Newham issues pledge over school places as demand for secondary grows
- Credit: Archant
The town hall has laid out its plans for school places in the borough.
Newham Council’s cabinet chiefs agreed to update the local authority’s school places planning strategy with a pledge to match supply with demand.
Cllr Zulfiqar Ali, lead member for education, said: “The provision of a top class education for our young people is an absolute priority, and with the impact of the Covid-19 pandemic on our schools, it is more vital than ever that we make sure the offer we make to pupils, parents and carers is the best available.
“We have to make these decisions based on the shifting demographic make-up of our borough, but we have to plan ahead, and working closely with schools and governing bodies we have come up with a plan which we are confident will provide the best opportunities for all our young people.”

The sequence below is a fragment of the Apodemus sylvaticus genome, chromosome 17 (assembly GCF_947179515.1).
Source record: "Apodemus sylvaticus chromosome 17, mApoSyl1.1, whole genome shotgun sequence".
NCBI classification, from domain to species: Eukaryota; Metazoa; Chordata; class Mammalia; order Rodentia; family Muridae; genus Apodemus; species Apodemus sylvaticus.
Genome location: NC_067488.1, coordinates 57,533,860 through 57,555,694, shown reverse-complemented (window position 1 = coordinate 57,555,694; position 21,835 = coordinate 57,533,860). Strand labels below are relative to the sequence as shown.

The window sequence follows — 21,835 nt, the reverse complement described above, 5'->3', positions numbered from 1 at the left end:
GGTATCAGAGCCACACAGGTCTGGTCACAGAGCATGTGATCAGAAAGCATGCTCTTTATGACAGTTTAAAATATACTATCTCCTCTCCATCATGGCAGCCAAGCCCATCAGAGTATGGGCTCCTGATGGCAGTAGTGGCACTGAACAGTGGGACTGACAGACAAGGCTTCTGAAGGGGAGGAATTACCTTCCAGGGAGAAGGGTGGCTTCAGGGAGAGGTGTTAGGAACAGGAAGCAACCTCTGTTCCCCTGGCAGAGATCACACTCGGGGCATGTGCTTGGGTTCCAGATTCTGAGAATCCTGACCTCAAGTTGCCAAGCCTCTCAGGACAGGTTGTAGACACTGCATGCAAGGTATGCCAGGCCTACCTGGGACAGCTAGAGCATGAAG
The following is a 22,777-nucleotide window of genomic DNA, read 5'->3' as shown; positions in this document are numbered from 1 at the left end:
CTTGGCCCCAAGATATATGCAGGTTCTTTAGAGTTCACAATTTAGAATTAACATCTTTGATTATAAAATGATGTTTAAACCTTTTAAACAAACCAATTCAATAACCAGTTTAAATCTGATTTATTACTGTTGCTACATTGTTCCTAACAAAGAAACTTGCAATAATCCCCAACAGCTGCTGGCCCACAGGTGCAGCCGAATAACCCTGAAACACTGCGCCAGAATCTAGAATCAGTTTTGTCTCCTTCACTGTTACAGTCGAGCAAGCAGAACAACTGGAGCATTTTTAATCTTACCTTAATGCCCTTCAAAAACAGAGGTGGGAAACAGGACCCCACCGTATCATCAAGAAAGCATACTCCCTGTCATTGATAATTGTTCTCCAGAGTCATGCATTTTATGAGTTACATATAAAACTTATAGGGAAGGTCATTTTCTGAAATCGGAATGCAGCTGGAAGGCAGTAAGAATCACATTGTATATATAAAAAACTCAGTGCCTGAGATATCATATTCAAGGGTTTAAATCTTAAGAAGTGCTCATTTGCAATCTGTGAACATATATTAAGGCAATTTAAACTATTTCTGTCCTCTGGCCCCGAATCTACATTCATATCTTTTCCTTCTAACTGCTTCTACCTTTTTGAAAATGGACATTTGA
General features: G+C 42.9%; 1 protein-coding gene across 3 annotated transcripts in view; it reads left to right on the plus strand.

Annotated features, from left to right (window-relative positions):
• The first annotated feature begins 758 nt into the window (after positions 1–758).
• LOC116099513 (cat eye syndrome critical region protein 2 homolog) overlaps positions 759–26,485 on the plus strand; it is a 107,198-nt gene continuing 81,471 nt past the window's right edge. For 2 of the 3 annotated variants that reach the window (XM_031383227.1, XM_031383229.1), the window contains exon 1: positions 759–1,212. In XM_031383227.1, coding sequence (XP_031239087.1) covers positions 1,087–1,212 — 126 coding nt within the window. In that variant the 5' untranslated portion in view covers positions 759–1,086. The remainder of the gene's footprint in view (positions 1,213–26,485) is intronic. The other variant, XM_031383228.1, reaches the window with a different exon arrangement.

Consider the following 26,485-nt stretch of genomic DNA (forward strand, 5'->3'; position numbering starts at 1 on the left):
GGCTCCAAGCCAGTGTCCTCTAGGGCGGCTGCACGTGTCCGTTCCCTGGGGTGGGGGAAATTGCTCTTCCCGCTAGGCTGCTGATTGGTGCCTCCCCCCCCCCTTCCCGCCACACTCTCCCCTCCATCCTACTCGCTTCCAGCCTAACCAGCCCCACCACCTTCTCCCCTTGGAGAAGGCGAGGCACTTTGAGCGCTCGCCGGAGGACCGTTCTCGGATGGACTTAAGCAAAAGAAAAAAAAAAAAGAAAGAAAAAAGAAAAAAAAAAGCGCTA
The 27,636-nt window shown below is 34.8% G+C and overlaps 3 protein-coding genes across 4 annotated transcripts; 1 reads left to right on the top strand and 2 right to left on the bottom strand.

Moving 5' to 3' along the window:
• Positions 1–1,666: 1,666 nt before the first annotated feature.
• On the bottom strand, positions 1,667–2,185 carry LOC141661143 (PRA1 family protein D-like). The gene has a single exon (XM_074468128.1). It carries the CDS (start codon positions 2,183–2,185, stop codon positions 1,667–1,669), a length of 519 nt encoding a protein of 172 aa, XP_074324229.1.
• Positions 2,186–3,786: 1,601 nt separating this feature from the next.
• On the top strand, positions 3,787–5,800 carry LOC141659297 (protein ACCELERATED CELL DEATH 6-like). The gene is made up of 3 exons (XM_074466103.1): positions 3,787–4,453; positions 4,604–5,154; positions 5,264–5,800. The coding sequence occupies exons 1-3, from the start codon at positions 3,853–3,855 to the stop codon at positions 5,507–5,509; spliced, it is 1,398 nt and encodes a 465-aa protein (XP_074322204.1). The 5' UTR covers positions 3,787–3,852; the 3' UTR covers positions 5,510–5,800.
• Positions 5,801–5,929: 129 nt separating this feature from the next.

The local authority has a legal obligation to make sure there are enough school places in the borough.
Demand for primary school places is slowing in Newham, but the town hall reports a significant increase in secondary school place demand.
With extra housing in the pipeline and larger primary age groups moving through the system, demand for secondary places is forecast to increase over the next five years.
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As a result, funding to expand two more secondary schools was agreed by cabinet in January last year alongside two free school secondaries to be opened.
The town hall says the proposed extra places will help reduce an overall shortfall of places to three forms of entry by September 2025.
Two forms of permanent entry are due to be provided at Forest Gate from September 2020 with four forms at Brampton Manor in September 2021.
Brampton Manor has also agreed to admit more students in September 2020.
Subject to cabinet approval, four more forms of permanent entry are planned for September 2021.
This includes Lister, with a proposed permanent expansion of two forms of entry for September 2021 to create 300 more places from Year 7 to Year 11. The same applies to Little Ilford.
The planned expansion of Colegrave has been suspended subject to review in three years because of the slowing demand for primary places.
The town hall expects to save about £9million from a government funding pot set up so councils can fulfil their obligation to create enough places.
Those millions will in part be spent on special needs education and providing secondary places.